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AdBlue (1)

Recently, we were sat in the office watching cat videos on YouTube when one of our colleagues, called Kenny, turned to us and told the tale of a woman who filled her car's fuel tank purely with AdBlue. And as a result of said tank being filled with AdBlue, the car didn't feel very well afterwards (slight understatement).

Naturally, because we're deeply sympathetic people, we didn't laugh hysterically at this person's lack of judgement. Although we were astonished to hear of someone doing this to what we gather was an expensive motor, we actually learned that this was quite a widespread issue across the country; although the majority of other examples aren't this extreme.

Being the lovely company that we are, we thought we would answer all the common questions surrounding AdBlue.

What is AdBlue?

AdBlue is a biodegradable, completely harmless solution designed to help diesel vehicles meet the latest Euro exhaust emissions regulations.

AdBlue is made from 32.5% urea and 67.5% deionized water. And no, it's not actual urine, it's made from synthetic materials.

How does AdBlue work?

Typically, modern diesels utilise a treatment system called Selective Catalytic Reduction (SCR to you and us). Essentially, the SCR blends the AdBlue with the engine's exhaust gasses, which creates a chemical reaction, to convert nitrogen oxides (NOx) into nitrogen, water and carbon dioxide (CO2). As a result, the gasses emitted are less harmful to the environment and our health.

Does my car have an SCR system?

The SCR system is typically found on diesel powered vehicles that have been designed to meet Euro 6 regulations. Euro 6 was introduced in 2014, so any diesel vehicle built after that should, in theory, utilise AdBlue. Typically, the more recent the diesel powered car, the more likely it is to use an SCR system.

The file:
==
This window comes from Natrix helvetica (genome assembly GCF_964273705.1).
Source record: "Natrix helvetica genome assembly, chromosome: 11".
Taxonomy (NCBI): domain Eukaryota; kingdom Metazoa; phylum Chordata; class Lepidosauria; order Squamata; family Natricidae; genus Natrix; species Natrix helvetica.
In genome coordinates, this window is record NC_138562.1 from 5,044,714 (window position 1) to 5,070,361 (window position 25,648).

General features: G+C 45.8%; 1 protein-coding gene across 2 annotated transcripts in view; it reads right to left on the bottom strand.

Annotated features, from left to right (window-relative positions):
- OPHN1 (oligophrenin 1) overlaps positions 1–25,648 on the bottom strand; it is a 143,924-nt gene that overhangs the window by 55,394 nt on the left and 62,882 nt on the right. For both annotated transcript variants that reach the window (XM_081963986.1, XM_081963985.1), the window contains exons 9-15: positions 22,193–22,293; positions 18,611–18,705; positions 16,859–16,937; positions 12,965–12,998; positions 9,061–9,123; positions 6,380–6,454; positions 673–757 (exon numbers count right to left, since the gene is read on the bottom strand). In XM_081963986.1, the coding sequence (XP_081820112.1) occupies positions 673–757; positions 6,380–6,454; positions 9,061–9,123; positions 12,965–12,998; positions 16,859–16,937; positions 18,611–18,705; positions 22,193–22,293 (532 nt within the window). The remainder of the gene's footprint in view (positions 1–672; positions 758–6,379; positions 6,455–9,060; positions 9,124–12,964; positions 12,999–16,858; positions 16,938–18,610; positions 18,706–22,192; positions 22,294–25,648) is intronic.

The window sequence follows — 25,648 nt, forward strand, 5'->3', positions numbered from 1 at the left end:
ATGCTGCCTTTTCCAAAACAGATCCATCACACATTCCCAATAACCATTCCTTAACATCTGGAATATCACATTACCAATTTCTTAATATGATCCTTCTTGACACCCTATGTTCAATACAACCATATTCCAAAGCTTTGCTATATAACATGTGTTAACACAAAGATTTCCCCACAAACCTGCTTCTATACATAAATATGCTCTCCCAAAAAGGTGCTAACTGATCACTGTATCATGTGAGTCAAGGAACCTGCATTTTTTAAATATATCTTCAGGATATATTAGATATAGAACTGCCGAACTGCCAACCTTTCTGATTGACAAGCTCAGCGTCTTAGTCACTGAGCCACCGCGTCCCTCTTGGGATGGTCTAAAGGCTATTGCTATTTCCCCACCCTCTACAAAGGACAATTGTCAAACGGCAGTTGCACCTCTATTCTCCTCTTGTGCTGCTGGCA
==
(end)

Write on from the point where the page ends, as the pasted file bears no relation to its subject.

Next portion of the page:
If you're in any doubt, then consult with your vehicle's handbook.

What is adblue explained

What happens if I don't fill up my car's AdBlue tank?

SCR equipped cars typically reduce engine performance, with some not starting at all if AdBlue levels are completely depleted. Don't worry about it though, because a low-level warning light will appear on your vehicle's dashboard long before you run out.

Where do I find AdBlue?

A wide variety of fueling stations will have AdBlue in abundance, whether it's as a standalone pump, or as large containers you can take home. Alternatively, you can find AdBlue being sold at local car dealerships, supermarkets, and online.

How much is AdBlue?

Prices vary greatly across locations and sellers, but a few searches around local and national sellers suggest that £1 per litre is around the going rate. Evans Halshaw Peugeot, for example, offer a flat rate of 10 litres for £9.99, which is very good.

AdBlue Peugeot

On top of fuel, that's going to sting me financially, isn't it?

Not as much as you'd think. Consumption is completely dependent on the vehicle, your driving style, and the journey. However, it could be anywhere from 3,000 to 12,000 miles between refills. It's not uncommon to have to refill your tank at least once between dealer services.

How do I refill the tank?

Similar to refilling your diesel tank, there will be an AdBlue filler cap somewhere on your car. Where the filler nozzle is completely varies from car to car, so we would recommend checking your vehicle's handbook.

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If you have any doubts regarding AdBlue and its use in your car, please don't hesitate to contact your nearest Evans Halshaw retailer, who will have knowledgeable team members on standby ready to assist you with any queries.

For more car buying advice and tips, keep an eye on our blog page. Alternatively, follow us on Facebook, Instagram or Twitter.

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